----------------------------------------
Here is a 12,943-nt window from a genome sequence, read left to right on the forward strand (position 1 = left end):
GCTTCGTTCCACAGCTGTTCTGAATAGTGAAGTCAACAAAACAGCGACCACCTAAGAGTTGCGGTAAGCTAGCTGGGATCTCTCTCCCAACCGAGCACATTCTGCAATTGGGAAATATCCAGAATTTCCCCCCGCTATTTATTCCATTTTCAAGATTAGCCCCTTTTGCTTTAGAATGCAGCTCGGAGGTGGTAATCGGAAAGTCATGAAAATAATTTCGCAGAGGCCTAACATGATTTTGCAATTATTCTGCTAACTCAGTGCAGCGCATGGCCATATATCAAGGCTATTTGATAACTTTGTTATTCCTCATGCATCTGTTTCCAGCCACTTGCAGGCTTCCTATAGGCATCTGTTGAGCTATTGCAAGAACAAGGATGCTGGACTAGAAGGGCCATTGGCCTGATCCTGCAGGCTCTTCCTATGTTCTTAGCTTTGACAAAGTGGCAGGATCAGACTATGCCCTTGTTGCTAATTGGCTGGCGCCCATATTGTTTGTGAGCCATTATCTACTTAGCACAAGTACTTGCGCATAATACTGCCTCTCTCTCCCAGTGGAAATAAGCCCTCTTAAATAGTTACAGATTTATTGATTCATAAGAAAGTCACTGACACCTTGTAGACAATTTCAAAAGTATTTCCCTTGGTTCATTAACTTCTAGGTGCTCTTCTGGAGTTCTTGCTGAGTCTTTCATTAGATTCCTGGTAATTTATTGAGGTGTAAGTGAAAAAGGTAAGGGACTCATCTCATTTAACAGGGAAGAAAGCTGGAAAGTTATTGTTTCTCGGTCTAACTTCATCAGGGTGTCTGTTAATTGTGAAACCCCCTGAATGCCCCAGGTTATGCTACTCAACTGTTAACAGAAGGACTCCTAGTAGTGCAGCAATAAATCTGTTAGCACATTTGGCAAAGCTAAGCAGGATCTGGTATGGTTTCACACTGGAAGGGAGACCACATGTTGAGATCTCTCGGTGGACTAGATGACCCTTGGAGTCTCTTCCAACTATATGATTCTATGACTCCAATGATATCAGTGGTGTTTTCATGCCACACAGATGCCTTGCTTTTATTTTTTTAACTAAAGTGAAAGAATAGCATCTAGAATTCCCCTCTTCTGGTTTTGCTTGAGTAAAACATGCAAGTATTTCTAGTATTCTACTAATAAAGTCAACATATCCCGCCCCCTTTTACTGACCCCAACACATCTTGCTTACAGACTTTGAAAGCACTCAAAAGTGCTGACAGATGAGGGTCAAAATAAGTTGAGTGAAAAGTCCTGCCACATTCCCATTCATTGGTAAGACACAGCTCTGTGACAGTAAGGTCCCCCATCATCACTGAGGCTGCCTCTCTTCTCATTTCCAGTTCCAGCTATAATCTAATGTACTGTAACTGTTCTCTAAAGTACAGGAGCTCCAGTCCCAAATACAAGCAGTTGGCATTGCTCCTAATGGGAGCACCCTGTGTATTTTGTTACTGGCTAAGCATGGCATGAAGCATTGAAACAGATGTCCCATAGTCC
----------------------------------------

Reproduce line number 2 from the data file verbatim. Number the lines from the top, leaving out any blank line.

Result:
GCTTCGTTCCACAGCTGTTCTGAATAGTGAAGTCAACAAAACAGCGACCACCTAAGAGTTGCGGTAAGCTAGCTGGGATCTCTCTCCCAACCGAGCACATTCTGCAATTGGGAAATATCCAGAATTTCCCCCCGCTATTTATTCCATTTTCAAGATTAGCCCCTTTTGCTTTAGAATGCAGCTCGGAGGTGGTAATCGGAAAGTCATGAAAATAATTTCGCAGAGGCCTAACATGATTTTGCAATTATTCTGCTAACTCAGTGCAGCGCATGGCCATATATCAAGGCTATTTGATAACTTTGTTATTCCTCATGCATCTGTTTCCAGCCACTTGCAGGCTTCCTATAGGCATCTGTTGAGCTATTGCAAGAACAAGGATGCTGGACTAGAAGGGCCATTGGCCTGATCCTGCAGGCTCTTCCTATGTTCTTAGCTTTGACAAAGTGGCAGGATCAGACTATGCCCTTGTTGCTAATTGGCTGGCGCCCATATTGTTTGTGAGCCATTATCTACTTAGCACAAGTACTTGCGCATAATACTGCCTCTCTCTCCCAGTGGAAATAAGCCCTCTTAAATAGTTACAGATTTATTGATTCATAAGAAAGTCACTGACACCTTGTAGACAATTTCAAAAGTATTTCCCTTGGTTCATTAACTTCTAGGTGCTCTTCTGGAGTTCTTGCTGAGTCTTTCATTAGATTCCTGGTAATTTATTGAGGTGTAAGTGAAAAAGGTAAGGGACTCATCTCATTTAACAGGGAAGAAAGCTGGAAAGTTATTGTTTCTCGGTCTAACTTCATCAGGGTGTCTGTTAATTGTGAAACCCCCTGAATGCCCCAGGTTATGCTACTCAACTGTTAACAGAAGGACTCCTAGTAGTGCAGCAATAAATCTGTTAGCACATTTGGCAAAGCTAAGCAGGATCTGGTATGGTTTCACACTGGAAGGGAGACCACATGTTGAGATCTCTCGGTGGACTAGATGACCCTTGGAGTCTCTTCCAACTATATGATTCTATGACTCCAATGATATCAGTGGTGTTTTCATGCCACACAGATGCCTTGCTTTTATTTTTTTAACTAAAGTGAAAGAATAGCATCTAGAATTCCCCTCTTCTGGTTTTGCTTGAGTAAAACATGCAAGTATTTCTAGTATTCTACTAATAAAGTCAACATATCCCGCCCCCTTTTACTGACCCCAACACATCTTGCTTACAGACTTTGAAAGCACTCAAAAGTGCTGACAGATGAGGGTCAAAATAAGTTGAGTGAAAAGTCCTGCCACATTCCCATTCATTGGTAAGACACAGCTCTGTGACAGTAAGGTCCCCCATCATCACTGAGGCTGCCTCTCTTCTCATTTCCAGTTCCAGCTATAATCTAATGTACTGTAACTGTTCTCTAAAGTACAGGAGCTCCAGTCCCAAATACAAGCAGTTGGCATTGCTCCTAATGGGAGCACCCTGTGTATTTTGTTACTGGCTAAGCATGGCATGAAGCATTGAAACAGATGTCCCATAGTCC